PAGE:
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  • Forum:Keynotes: Key Victorian Texts

What are the key texts for Victorian studies now? Which canonical texts should we examine afresh, and which should we discover for the first time?

Taking our inspiration from John Lane's innovative late-Victorian "Keynotes" series, we invited scholars working in a broad array of areas (music, art history, museum studies, literature, history) to argue for the importance of a single text to contemporary Victorian studies. We asked them to interpret "text" in the broadest possible sense to mean any cultural product that can be read: a literary text, a historical document, a painting, a sculpture, a performance, or a piece of music.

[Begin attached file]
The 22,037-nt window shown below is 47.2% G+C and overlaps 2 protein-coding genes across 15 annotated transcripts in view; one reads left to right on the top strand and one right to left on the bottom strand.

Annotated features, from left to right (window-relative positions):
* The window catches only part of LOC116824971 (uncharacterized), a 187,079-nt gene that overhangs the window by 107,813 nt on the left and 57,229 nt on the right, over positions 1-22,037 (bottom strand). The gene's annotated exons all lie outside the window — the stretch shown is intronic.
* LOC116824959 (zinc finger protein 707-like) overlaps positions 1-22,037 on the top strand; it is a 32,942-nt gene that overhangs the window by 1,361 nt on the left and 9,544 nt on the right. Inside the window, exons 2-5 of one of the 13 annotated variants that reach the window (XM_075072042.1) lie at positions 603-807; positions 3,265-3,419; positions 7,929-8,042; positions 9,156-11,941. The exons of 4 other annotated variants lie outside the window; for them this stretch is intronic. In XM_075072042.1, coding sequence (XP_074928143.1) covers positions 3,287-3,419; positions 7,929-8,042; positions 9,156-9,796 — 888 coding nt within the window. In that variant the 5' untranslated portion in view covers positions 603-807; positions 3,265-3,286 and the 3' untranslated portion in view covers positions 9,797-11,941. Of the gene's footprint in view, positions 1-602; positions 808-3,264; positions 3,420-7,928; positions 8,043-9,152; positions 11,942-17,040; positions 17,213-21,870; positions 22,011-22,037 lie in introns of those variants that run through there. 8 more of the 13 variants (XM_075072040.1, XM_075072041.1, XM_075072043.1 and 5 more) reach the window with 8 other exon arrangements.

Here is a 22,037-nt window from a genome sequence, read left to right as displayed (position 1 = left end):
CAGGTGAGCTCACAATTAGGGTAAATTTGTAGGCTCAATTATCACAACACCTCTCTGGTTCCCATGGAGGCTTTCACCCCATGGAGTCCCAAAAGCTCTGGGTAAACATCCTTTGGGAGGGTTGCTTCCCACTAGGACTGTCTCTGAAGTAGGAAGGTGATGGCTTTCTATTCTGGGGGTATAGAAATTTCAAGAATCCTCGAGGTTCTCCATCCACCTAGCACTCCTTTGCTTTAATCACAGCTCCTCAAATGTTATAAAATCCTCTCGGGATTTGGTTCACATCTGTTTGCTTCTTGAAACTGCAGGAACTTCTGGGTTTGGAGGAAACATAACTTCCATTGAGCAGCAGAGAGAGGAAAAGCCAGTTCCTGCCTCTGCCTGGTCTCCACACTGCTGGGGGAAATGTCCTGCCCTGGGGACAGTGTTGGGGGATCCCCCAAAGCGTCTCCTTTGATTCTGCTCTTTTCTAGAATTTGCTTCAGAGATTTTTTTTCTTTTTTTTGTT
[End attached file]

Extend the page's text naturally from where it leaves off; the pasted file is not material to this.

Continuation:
The resulting forum sounds a note of change, demanding that we open the study of Victoriana to include Janet Hamilton's proud "Plea for the Doric," C. Hubert H. Parry's Darwinian Evolution of the Art of Music, and Havelock Ellis and John Addington Symonds's Sexual Inversion.

It also asks us to reconsider conventionally less valued texts: the Albert Memorial, sneered at in its own time for its gingerbread-like ostentation; the Victorian annuals, mocked as butterfly books and tawdry rubbish; and the long-forgotten letters between John Ruskin and his followers in Manchester.

Finally, our contributors call upon readers to see what are now canonical texts through new eyes: Oscar Wilde's "The Critic as Artist," Thomas Hardy's Tess of the D'Urbervilles, and Henry James's "The Art of Fiction."

Just as Lane's "Keynotes" series provoked controversy and invited transformation, so too, we hope, will this forum prompt a re-evaluation of both treasured and neglected Victorian texts.

The Editorial Team [End Page 11]



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